Time was my biggest challenge. I simply could not fit in any more time in to my assiduous life. I was working, cooking, cleaning, mothering and schooling every day. Some days I would rise at four in the morning completing my day at eight o'clock in the evening. My sixteen-hour days did not end there. I had educational activities to complete with the kids or on my own. I would fall in exhaustion as the hour struck nine, ten or, sometimes, eleven o'clock at night. So, I began to reassess where my time was impacted the most: commutes to work, household chores and child rearing requirements.
My work-around included finding other "aerobic" activities. I found that many things qualified as aerobic, which I was already doing within my busy lifestyle. Usually every other Friday I treat the kids to an indoor bounce house experience. I promised myself to participate in all activities my children engaged in for one hour. Which I did! I even was a little out of breath! Boy was I sore the next day too. When our family went to the pool, I swam laps. My children now want to be "swimmers like mommy." My children raced me on their bikes, trikes. I lost, but it was fun. Cleaning the bathroom or vacuuming the hall burns more calories than using Wii Fit! I already do that for an hour or more! No need to buy a Wii. Other moderate to vigorous exercises include washing the car, playing with children, having a party, and working outside.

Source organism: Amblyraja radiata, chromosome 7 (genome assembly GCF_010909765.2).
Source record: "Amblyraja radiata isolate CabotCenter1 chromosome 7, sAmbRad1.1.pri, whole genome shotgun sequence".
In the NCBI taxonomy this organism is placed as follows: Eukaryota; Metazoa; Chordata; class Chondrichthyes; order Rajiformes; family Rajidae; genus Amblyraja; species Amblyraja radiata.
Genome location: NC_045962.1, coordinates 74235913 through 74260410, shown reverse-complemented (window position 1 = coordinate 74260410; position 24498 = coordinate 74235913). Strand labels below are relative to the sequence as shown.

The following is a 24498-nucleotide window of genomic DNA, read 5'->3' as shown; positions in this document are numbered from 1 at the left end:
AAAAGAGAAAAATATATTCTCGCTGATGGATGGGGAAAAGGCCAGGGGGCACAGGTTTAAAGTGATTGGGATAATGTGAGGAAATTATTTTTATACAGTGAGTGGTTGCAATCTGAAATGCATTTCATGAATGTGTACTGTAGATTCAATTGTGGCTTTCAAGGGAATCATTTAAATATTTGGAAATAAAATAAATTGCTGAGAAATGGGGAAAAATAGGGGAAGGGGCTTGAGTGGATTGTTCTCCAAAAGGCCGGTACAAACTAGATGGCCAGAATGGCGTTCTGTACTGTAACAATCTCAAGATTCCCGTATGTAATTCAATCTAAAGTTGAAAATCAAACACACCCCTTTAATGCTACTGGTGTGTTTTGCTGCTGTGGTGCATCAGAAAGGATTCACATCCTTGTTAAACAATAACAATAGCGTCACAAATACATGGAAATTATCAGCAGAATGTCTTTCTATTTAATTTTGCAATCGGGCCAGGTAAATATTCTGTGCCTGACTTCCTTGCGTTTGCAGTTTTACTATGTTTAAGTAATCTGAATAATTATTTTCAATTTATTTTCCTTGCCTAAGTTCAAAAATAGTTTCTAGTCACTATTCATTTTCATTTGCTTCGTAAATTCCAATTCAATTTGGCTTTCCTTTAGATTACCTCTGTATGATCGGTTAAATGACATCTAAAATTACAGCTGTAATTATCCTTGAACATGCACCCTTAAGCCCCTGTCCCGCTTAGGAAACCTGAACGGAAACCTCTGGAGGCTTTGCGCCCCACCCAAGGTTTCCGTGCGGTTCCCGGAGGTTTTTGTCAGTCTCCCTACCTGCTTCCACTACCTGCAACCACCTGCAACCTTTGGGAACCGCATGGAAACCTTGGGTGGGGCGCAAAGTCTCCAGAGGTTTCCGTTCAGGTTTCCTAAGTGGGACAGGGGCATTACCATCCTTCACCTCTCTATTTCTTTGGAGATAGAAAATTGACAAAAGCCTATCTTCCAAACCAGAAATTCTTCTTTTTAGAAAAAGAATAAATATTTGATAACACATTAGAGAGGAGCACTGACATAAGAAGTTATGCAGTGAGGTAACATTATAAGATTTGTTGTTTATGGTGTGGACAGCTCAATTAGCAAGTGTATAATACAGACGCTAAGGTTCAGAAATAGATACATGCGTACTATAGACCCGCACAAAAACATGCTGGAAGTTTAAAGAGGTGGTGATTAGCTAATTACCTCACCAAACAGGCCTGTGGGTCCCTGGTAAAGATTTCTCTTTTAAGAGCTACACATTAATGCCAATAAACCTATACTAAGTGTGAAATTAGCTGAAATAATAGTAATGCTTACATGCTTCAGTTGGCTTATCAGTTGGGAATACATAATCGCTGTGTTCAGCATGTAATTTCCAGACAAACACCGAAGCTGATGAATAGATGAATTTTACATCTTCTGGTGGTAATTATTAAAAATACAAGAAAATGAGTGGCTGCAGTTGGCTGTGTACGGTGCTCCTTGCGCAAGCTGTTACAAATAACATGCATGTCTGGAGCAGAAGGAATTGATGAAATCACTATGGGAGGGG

Work is not void of exercise either! I began muscle strengthening with gluteus exercises. I chose to stand at my workstation on wheels (WOW), rather than opting to sit (some employers demand standing while using a WOW/COW). I would take the stairs. I became a great stair climber! I would run them on occasion or skip a stair during my climb. Some nurse at-work exercises could be, glute squeezes, leg lifts, squats, desk push-ups, and water bottle weights. I can now tell my employer that the water I am drinking at the nurse's station is now apart of a work out program ... well, maybe not.